In the past two years alone at least six coup d’etats, driven by surging anti-French sentiment in the Sahel, have taken place in Mali, Burkina Faso and Guinea, countries that were once a hotbed of French colonial interference.

Violent protests across the Sahel also illustrate the depths of resentment felt in the capitals of Morocco and Algeria. A recent flurry of diplomatic activity between Algiers and Paris has more or less sidelined dissenting voices among the Algerian public — voices that hurled insults at French President Emmanuel Macron during an official visit just over a month ago. In Morocco, however, it is a different story.

The worsening relations between Morocco and France are mostly due to the fact that Rabat has developed strategic economic, political and security relations with regimes across parts of West and Central Africa in an indirect challenge to traditional French hegemony.

Most of these connections serve a two-fold purpose: Garnering support ahead of the international community’s scrutiny of Western Sahara, as well as eroding Algerian influence to keep a regional rival in check. As a result, Paris feels that it is being slighted and gradually sidelined by the Moroccans, who are also steadily enhancing their ties with Washington and reaping a whirlwind of dividends in the form of military hardware and tacit endorsement of Morocco’s proposals on the Western Sahara question.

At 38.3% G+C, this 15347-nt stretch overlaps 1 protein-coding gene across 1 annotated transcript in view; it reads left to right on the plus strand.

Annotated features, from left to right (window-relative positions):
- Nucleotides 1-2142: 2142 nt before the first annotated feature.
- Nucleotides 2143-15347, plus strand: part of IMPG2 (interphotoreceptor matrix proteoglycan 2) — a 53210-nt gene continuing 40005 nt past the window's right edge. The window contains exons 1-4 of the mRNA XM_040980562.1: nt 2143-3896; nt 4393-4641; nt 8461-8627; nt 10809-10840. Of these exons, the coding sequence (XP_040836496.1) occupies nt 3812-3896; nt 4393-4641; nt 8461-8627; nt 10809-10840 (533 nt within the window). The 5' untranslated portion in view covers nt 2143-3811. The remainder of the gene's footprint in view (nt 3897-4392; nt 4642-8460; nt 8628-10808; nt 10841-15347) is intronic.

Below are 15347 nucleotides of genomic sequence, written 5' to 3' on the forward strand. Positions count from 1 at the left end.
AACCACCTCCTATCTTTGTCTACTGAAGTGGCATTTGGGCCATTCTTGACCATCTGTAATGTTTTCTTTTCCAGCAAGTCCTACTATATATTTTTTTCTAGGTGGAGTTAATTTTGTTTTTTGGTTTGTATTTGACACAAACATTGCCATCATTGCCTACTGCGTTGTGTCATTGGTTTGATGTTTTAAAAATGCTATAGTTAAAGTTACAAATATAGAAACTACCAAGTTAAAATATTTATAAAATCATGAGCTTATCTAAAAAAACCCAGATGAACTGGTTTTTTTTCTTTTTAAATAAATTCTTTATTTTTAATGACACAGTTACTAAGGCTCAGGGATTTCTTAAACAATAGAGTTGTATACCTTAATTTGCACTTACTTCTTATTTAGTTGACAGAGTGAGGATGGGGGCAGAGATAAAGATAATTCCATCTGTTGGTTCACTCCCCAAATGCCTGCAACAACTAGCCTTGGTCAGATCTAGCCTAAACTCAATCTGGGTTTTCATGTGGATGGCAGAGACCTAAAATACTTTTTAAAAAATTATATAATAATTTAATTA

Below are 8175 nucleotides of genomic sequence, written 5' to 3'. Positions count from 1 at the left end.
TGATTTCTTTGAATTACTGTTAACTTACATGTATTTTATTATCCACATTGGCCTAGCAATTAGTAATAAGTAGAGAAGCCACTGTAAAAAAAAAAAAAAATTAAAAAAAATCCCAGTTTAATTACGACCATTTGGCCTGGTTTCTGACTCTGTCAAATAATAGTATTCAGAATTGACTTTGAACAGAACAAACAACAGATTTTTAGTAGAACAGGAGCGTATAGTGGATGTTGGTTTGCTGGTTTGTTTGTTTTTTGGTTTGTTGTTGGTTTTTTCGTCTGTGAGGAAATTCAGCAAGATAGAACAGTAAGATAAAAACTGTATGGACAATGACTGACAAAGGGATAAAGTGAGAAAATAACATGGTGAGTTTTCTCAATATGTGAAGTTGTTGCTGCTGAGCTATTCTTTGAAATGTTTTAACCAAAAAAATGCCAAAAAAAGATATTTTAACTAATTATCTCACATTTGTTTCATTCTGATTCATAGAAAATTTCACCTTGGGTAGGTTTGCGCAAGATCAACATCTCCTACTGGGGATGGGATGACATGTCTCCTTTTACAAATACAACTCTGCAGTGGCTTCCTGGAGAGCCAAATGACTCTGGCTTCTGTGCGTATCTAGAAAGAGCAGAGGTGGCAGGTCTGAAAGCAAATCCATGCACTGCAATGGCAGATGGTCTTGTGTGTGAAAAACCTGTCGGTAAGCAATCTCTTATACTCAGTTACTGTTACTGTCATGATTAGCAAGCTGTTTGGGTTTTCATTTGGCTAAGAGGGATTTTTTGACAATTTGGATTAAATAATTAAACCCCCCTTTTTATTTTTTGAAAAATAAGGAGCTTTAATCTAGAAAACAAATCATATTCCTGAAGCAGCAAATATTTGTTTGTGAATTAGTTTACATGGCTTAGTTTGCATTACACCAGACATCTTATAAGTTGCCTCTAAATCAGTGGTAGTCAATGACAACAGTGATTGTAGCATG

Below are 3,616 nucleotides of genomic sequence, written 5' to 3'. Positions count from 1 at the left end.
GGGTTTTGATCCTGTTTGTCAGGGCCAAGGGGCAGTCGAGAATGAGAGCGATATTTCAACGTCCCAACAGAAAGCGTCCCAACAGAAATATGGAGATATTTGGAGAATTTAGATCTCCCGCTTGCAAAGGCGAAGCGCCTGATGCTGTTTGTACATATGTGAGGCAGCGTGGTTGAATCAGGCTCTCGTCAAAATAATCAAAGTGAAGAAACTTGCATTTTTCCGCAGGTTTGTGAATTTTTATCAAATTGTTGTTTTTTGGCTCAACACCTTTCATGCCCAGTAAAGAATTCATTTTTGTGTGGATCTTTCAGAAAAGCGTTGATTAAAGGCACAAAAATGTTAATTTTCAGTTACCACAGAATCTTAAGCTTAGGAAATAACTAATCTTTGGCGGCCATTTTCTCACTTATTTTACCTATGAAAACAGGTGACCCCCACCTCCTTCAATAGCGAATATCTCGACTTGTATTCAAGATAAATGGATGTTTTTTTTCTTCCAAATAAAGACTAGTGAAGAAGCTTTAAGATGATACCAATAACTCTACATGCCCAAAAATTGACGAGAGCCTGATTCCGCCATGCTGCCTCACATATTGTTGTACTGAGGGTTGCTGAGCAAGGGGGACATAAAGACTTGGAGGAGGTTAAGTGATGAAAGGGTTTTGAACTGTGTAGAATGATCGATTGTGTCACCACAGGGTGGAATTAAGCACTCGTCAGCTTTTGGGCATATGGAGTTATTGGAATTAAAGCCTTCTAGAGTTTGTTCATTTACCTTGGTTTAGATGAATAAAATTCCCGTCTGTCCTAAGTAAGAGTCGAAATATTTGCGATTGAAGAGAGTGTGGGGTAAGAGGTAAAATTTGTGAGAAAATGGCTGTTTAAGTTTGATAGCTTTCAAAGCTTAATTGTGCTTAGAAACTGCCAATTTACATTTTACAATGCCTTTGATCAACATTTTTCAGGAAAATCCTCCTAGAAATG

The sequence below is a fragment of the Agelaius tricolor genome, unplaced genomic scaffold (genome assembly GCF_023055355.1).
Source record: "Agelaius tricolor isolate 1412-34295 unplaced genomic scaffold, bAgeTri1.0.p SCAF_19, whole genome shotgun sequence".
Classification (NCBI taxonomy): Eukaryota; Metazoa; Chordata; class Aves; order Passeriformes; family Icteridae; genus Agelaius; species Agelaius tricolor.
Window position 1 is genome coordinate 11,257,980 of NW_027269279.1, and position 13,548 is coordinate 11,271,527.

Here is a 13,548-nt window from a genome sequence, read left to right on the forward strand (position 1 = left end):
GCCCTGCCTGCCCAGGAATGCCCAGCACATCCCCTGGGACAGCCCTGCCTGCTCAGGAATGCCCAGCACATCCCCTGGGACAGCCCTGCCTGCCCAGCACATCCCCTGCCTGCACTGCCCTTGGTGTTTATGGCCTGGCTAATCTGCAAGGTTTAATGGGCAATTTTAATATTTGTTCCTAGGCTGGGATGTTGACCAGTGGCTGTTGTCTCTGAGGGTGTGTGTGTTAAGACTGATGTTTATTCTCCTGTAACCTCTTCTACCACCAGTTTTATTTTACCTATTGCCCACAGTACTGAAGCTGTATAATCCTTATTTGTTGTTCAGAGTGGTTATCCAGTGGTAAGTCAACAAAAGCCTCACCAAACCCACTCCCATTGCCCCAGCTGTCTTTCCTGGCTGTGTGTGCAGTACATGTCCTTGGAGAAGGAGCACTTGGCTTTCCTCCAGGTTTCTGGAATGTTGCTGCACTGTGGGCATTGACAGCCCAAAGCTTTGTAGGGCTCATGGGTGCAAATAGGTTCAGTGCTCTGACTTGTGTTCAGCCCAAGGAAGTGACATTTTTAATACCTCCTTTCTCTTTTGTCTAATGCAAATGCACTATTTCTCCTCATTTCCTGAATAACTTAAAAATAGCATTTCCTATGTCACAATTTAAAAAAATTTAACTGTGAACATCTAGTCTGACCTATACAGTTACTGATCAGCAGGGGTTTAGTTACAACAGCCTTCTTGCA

With the trip to Algeria behind him, Macron is expected to head to Morocco this month but, as it stands, it is unclear whether what will most likely be a tense and awkward face-to-face in Rabat will be able to thaw an increasingly frosty relationship, especially when Morocco seems to be holding all the cards.

After all, having failed to achieve any tangible political and military objectives in Libya, coupled with the unlikely prospect of a troubled Tunis inviting any more French influence in its politics, the writing on the wall is slowly becoming more legible. Francafrique is on its last legs.

  • Hafed Al-Ghwell is a senior fellow and executive director of the Ibn Khaldun Strategic Initiative at the Foreign Policy Institute of the Johns Hopkins University School of Advanced International Studies in Washington, DC, and the former adviser to the dean of the board of executive directors of the World Bank Group. Twitter: @HafedAlGhwell